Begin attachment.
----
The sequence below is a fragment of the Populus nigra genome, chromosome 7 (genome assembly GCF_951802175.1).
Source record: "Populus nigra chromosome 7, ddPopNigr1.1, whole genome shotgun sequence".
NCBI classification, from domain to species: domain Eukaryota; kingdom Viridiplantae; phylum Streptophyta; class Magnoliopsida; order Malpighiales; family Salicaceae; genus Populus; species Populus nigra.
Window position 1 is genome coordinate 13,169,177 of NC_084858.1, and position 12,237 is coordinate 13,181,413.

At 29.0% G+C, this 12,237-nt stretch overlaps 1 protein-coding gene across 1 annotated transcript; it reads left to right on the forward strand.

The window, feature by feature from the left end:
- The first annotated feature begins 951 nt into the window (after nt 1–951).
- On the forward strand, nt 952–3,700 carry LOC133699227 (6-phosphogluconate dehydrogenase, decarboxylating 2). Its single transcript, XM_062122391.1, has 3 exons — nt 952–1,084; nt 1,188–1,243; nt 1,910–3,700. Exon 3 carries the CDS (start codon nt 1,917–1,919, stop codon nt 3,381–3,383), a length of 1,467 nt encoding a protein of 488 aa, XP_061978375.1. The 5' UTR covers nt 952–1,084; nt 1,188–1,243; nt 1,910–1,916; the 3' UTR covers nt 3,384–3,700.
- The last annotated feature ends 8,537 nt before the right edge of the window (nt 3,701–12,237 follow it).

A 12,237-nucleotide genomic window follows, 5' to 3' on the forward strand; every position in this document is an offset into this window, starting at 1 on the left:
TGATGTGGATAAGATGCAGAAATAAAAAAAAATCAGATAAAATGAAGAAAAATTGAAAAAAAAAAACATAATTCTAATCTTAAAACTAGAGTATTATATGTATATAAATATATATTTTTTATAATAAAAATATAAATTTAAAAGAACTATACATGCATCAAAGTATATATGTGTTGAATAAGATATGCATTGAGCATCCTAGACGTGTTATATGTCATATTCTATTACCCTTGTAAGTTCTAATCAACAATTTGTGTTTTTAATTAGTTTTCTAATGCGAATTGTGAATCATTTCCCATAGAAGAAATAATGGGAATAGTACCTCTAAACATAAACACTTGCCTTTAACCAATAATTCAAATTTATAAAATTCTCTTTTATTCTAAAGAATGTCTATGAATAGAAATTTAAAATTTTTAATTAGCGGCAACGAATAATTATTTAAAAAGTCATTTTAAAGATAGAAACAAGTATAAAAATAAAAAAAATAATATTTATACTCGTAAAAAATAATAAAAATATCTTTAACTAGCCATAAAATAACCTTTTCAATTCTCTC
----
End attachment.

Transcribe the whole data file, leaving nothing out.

The sequence below is a fragment of the Populus nigra genome, chromosome 7 (genome assembly GCF_951802175.1).
Source record: "Populus nigra chromosome 7, ddPopNigr1.1, whole genome shotgun sequence".
NCBI classification, from domain to species: domain Eukaryota; kingdom Viridiplantae; phylum Streptophyta; class Magnoliopsida; order Malpighiales; family Salicaceae; genus Populus; species Populus nigra.
Window position 1 is genome coordinate 13,169,177 of NC_084858.1, and position 12,237 is coordinate 13,181,413.

At 29.0% G+C, this 12,237-nt stretch overlaps 1 protein-coding gene across 1 annotated transcript; it reads left to right on the forward strand.

The window, feature by feature from the left end:
- The first annotated feature begins 951 nt into the window (after nt 1–951).
- On the forward strand, nt 952–3,700 carry LOC133699227 (6-phosphogluconate dehydrogenase, decarboxylating 2). Its single transcript, XM_062122391.1, has 3 exons — nt 952–1,084; nt 1,188–1,243; nt 1,910–3,700. Exon 3 carries the CDS (start codon nt 1,917–1,919, stop codon nt 3,381–3,383), a length of 1,467 nt encoding a protein of 488 aa, XP_061978375.1. The 5' UTR covers nt 952–1,084; nt 1,188–1,243; nt 1,910–1,916; the 3' UTR covers nt 3,384–3,700.
- The last annotated feature ends 8,537 nt before the right edge of the window (nt 3,701–12,237 follow it).

A 12,237-nucleotide genomic window follows, 5' to 3' on the forward strand; every position in this document is an offset into this window, starting at 1 on the left:
TGATGTGGATAAGATGCAGAAATAAAAAAAAATCAGATAAAATGAAGAAAAATTGAAAAAAAAAAACATAATTCTAATCTTAAAACTAGAGTATTATATGTATATAAATATATATTTTTTATAATAAAAATATAAATTTAAAAGAACTATACATGCATCAAAGTATATATGTGTTGAATAAGATATGCATTGAGCATCCTAGACGTGTTATATGTCATATTCTATTACCCTTGTAAGTTCTAATCAACAATTTGTGTTTTTAATTAGTTTTCTAATGCGAATTGTGAATCATTTCCCATAGAAGAAATAATGGGAATAGTACCTCTAAACATAAACACTTGCCTTTAACCAATAATTCAAATTTATAAAATTCTCTTTTATTCTAAAGAATGTCTATGAATAGAAATTTAAAATTTTTAATTAGCGGCAACGAATAATTATTTAAAAAGTCATTTTAAAGATAGAAACAAGTATAAAAATAAAAAAAATAATATTTATACTCGTAAAAAATAATAAAAATATCTTTAACTAGCCATAAAATAACCTTTTCAATTCTCTC